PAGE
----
Video content not only helps people learn; it saves resources
and puts learning just a click away for global organizations.
As video cameras become more affordable and easier to use, more
trainers are looking to add video production skills to their
professional toolkits. They are focusing on producing what I call
didactic video - that is, video content designed to help people
learn. Many trainers are using the Internet to store and distribute
their video, because it's cheap and virtually ubiquitous.
What is it?
Didactic video offers all sorts of opportunities for organizational
learning: It can bring real-life footage of a job skill into the
training room; save organizations time, money, and the
inconvenience of travel; and make learning more accessible and
on-demand for global organizations.
Expensive cameras and editing software don't promise effective
learning, just as fancy word processors don't ensure good writing.
If you want to produce video that is engaging, easy to understand,
and enables learning, focus on the following: video psychology,
learning theory, and production discipline. Mastery of each of
these areas is essential, whether you are producing a high-end
educational documentary or a cheap and cheerful video for your
Why it works
There's an old adage in TV news that says, "If it bleeds, it
leads." This explains why stories with dramatic pictures end up as
the top features on the evening news. Whether it's on TV, the web,
your iPhone, or at the cinema, video is about communicating using
pictures before anything else, such as dialogue or commentary.
If you don't have interesting pictures, your viewers will disengage
quickly. This is why broadcasters avoid talking-head shots: If they
don't have any pictures to illustrate what someone is talking
about, they change the angle or shot size regularly to keep viewers
Because video is about pictures first, it is not always the ideal
method for learning. Complex facts and abstract ideas are difficult
to display visually and may be more effectively learned using other
Bearing this in mind, ask yourself, Does my learning objective
involve action that can be watched?
Learning appropriate body language in a staff feedback session, or
a practical skill such as installing an air conditioner, is perfect
for video. But using video to learn HR policy or a computer
programming language is not so effective.
Learning theory and media. Much of the planning
for and design of your training sessions is helpful when it comes
to creating engaging video content. You should always begin with a
clear purpose - the learning objective. The difference is that for
video, you will primarily use pictures to do the explaining.
Think carefully about the structure of your video. Plan your shots
by drawing a storyboard and then when you are clear on your
pictures, write your script. Don't repeat in your script what is
obvious in the picture.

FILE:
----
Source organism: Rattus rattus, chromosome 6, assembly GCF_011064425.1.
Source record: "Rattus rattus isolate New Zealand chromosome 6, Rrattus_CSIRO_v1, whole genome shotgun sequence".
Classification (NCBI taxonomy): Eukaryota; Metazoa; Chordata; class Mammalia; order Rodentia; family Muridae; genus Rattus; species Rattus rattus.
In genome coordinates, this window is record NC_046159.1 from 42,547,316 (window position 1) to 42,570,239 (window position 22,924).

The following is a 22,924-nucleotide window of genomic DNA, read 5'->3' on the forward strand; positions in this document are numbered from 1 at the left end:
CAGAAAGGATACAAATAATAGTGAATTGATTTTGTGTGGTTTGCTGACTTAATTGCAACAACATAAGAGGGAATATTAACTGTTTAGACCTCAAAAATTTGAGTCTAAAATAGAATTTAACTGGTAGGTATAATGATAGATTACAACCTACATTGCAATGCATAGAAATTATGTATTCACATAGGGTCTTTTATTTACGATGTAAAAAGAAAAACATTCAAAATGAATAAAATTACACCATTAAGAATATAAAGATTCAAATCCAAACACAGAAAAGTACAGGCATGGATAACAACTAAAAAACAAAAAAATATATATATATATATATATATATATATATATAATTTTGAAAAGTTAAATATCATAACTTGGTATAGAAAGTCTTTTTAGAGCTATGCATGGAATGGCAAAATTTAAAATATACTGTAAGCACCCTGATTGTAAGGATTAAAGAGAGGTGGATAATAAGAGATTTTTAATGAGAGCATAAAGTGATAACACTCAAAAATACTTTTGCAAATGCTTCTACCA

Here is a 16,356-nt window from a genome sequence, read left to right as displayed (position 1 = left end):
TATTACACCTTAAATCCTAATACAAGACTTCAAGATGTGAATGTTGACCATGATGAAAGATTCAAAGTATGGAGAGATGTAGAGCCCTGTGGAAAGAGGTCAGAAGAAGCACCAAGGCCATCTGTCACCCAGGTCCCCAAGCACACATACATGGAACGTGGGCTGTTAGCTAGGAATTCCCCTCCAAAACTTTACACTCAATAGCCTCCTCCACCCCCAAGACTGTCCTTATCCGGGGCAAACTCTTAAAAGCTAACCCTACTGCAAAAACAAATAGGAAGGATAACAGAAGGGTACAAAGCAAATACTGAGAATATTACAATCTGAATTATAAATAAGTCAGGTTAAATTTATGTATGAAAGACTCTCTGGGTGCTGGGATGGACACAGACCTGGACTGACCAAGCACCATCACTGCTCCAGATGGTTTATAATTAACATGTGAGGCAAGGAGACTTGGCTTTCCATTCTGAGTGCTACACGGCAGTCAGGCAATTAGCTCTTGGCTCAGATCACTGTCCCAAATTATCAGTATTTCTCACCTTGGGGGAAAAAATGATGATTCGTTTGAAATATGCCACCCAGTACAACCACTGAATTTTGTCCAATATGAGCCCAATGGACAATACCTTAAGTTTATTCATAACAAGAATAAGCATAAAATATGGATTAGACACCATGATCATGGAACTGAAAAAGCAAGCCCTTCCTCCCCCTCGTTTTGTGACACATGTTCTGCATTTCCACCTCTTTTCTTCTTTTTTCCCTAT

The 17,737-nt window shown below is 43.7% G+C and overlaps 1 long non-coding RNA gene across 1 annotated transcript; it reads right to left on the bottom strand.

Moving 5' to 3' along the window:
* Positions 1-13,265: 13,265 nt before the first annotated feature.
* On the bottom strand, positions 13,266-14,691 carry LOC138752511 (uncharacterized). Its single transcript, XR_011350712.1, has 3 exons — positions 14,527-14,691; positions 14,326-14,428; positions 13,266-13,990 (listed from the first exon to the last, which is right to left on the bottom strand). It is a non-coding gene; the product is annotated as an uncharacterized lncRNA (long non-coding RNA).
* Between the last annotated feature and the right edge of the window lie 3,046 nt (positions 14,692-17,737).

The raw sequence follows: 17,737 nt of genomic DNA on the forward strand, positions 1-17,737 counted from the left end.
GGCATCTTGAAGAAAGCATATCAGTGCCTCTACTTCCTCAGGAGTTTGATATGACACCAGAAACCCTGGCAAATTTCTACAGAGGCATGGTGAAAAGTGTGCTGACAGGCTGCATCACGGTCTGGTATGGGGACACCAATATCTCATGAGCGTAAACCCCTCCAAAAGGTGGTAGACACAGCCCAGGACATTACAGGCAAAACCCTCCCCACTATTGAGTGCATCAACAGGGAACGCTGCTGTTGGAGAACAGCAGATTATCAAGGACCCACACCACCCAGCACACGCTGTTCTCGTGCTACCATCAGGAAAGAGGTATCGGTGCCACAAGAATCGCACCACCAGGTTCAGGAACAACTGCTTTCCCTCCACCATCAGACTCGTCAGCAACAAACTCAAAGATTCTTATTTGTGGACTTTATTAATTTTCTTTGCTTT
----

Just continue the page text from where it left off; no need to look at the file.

For example, if the objective is to show someone how to change a
tire safely by the side of the road, you might first capture a
long-shot of the car pulling to the side of the road, and then cut
to a close-up of the flat tire flapping as the car comes to a stop.
Just as you think through the sequence of how you may explain a
concept in a training session, consider what you would show someone
to visually learn your objective.
Learn the basics of visual grammar so that your storyboard can
describe shot sizes (close-up or long-shot) and camera angles. Each
shot size and camera angle will affect how your viewer understands
your story. So the better you understand it, the more control you
have as a videographer.
To make the information easy to remember, think of some of the
tricks that worked in school and consider using them in video. How
did you learn your times tables? Repetition. So repeat key learning
points throughout the narrative at key times using graphics,
titles, or slow-motion replays. Be creative so that you're not
using the same method throughout the entire video.
Production. The key to getting the best pictures
comes down to how you plan your shots (your storyboard), how you
use the camera, and how you edit the shots together. We're not
going to look at editing in this article because it is a complex
process in itself.
It's important to get good quality shots that are well-lit and in
focus. The better your shots, the less time you will have to spend
cleaning them up when you edit.The first rule to getting great
shots is to, whenever possible, use the camera's manual functions
so that you're in control of the pictures. You don't want the
camera's auto-focus guessing whom to focus on or constantly
adjusting the lighting.
Second, avoid moving your camera too much. It's what you are
shooting that should move, not your camera. Too much camera
movement will make your video look like Uncle Abe's home movies.
Avoid zooming in and out. Hold your shot steady, and always use a
Make sure that you capture good sound. Don't use the camera's
built-in microphone because it will pick up noise from your hands
as you hold the camera. (If your camera is recording on-tape, the
onboard microphone will pick up the motor moving the tape.) Invest
in an external microphone.
Many people are experimenting with video, and it offers huge
potential if you shoot your content well and follow the principles
mentioned above. It doesn't matter whether you are shooting on an
inexpensive or high-end professional camera: These guidelines still
Adding video skills to your professional toolkit is a great
investment, but it takes time and effort to be great. Don't be
discouraged if it seems to take forever before you see results -
good video is more than just aiming your camera and hitting
Jonathan Halls is based in Alexandria, Virginia,
and is principal of Jonathan Halls & Associates. He teaches new
media at George Washington University and previously ran the BBC's
television training department in London; firstname.lastname@example.org.